Continuing my coverage of the 27th annual[Data Center Conference
], the weather here in Las Vegas has been partly cloudy,which leads me to discuss some of the "Cloud Computing" sessions thatI attended on Wednesday.
- The x86 Server Virtualization Storm 2008-2012
Along with IBM, Microsoft is recognized as one of the "Big 5" of Cloud Computing. With theirrecent announcements of Hyper-V and Azure, the speaker presented pros-and-cons between thesenew technologies versus established offerings from VMware. For example, Microsoft's Hyper-Vis about three times cheaper than VMware and offers better management tools. That could beenough to justify some pilot projects. By contrast, VMware is more lightweight, only 32MB,versus Microsoft Hyper-V that takes up to 1.5GB. VMware has a 2-3 year lead ahead of Microsoft, and offers some features that Microsoft does not yet offer.
Electronic surveys of the audience offered some insight. Today, 69 percent were using VMware only, 8 percent had VMware plus other, including Xen-based offerings from Citrix,Virtual Iron and others. However, by 2010, the audience estimated that 39 percent would be VMware+Microsoft and another 23 percent VMware plus Xen, showing a shift away from VMware'scurrent dominance. Today, there are 11 VMware implementations to Microsoft Hyper-V, and thisis expected to drop to 3-to-1 by 2010.
Of the Xen-based offerings, Citrix was the most popular supplier. Others included Novell/PlateSpin,Red Hat, Oracle, Sun and Virtual Iron. Red Hat is also experimenting with kernel-based KVM.However, the analyst estimated that Xen-based virtualization schemes would never get past8 percent marketshare. The analyst felt that VMware and Microsoft would be the two dominant players with the bulk of the marketshare.
For cloud computing deployments, the speaker suggested separating "static" VMs from "dynamic" ones. Centralize your external storage first, and implement data deduplicationfor the OS load images. Which x86 workloads are best for server virtualization? The speaker offered this guidance:
- The "good" are CPU-bound workloads, small/peaky in nature.
- The "bad" are IO-intensive, those that exploit the features of native hardware
- The "ugly" refers to workloads based on software with restrictive licenses and those not fully supported on VMs. If you have problems, the software vendor may not help resolve them.
- Moving to the Cloud: Transforming the Traditional Data Center
IBM VP Willie Chiu presented the various levels of cloud computing.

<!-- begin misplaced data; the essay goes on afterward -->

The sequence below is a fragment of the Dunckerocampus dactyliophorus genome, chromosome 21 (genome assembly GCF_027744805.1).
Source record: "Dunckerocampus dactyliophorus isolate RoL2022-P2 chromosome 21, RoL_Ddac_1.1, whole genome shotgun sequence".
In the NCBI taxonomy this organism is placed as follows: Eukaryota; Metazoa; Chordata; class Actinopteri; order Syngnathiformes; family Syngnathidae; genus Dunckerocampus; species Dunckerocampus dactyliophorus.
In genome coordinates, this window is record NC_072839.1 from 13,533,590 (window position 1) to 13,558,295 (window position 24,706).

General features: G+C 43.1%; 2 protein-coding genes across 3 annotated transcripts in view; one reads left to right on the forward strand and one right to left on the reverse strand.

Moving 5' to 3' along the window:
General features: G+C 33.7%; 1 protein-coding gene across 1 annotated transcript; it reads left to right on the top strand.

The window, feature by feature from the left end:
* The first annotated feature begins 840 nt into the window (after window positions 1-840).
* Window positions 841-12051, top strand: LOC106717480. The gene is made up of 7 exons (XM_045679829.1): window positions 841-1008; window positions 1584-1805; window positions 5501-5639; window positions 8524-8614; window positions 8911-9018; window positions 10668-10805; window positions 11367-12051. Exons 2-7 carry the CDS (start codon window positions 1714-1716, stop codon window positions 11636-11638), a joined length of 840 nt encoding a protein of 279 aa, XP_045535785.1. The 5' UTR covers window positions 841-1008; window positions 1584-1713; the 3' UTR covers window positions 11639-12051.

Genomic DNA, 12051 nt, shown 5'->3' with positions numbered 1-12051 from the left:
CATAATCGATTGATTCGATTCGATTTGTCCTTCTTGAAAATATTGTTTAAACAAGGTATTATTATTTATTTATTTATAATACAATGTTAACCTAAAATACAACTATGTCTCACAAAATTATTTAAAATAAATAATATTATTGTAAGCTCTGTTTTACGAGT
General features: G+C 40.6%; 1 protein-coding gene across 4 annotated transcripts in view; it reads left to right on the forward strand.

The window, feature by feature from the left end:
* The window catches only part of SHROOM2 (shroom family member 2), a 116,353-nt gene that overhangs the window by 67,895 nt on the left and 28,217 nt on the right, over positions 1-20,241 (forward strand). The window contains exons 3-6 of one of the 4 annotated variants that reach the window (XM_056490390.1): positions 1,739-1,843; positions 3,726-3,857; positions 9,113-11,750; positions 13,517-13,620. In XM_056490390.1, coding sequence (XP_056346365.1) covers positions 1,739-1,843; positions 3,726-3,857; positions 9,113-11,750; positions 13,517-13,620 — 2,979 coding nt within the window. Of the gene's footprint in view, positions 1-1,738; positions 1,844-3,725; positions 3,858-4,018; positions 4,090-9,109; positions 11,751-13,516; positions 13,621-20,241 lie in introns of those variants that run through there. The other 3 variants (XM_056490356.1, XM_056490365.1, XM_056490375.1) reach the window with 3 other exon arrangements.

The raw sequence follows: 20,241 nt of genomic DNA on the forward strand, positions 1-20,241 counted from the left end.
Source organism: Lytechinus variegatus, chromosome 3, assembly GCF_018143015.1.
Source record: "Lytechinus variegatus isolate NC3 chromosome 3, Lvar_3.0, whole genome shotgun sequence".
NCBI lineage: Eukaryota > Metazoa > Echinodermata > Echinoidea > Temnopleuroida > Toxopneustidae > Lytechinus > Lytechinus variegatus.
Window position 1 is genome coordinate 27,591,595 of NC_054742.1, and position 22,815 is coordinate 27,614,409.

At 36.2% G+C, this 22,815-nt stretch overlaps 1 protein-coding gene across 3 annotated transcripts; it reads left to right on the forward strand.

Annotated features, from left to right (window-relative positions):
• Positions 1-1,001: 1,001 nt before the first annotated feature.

- Software-as-a-Service (SaaS) provides the software application, operating system and hardware infrastructure, such as SalesForce.com or Google Apps. Either the software meets your needs or it doesn't, but has the advantage that the SaaS provider takes care of all the maintenance.
- Platform-as-a-Service (PaaS) provides operating system, perhaps some middleware like database or web application server, and the hardware infrastructure to run it on. The PaaS provider maintains the operating system patches, but you as the client must maintain your own applications. IBM has cloud computing centers deployed in nine different countries across the globe offering PaaS today.
- Infrastructure-as-a-Service (IaaS) provides the hardware infrastructure only. The client must maintain and patch the operating system, middleware and software applications. This can be very useful if you have unique requirements.
In one case study, Willie indicated that moving a workload from a traditional data center to the cloud lowered the costs from $3.9 million to $0.6 million, an 84 percent savings!
- We've Got a New World in Our View
Robert Rosier, CEO of iTricity, presented their "IaaS" offering. "iTricity" was coined from the concept of "IT as electricity". iTricity is the largest Cloud Computing company in continental Europe, hosting 2500 servers with 500TB of disk storage across three locations in the Netherlands and Germany.
Those attendees I talked to that were at this conference before commented that this year's focus on virtualization and cloud computing is noticeably more than in previous years. For more on this, read this 12-page whitepaper:[IBM Perspective on Cloud Computing
technorati tags: IBM, Cloud Computing, x86, server virtualization, VMware, Microsoft, Hyper-V, Azure, Xen, Citrix, Novell, SUSE, Red Hat, Linux, Oracle, Sun, deduplication, SalesForce.com, Google Apps, Virtual Iron, Willie Chiu, SaaS, PaaS, IaaS, Robert Rosier, iTricity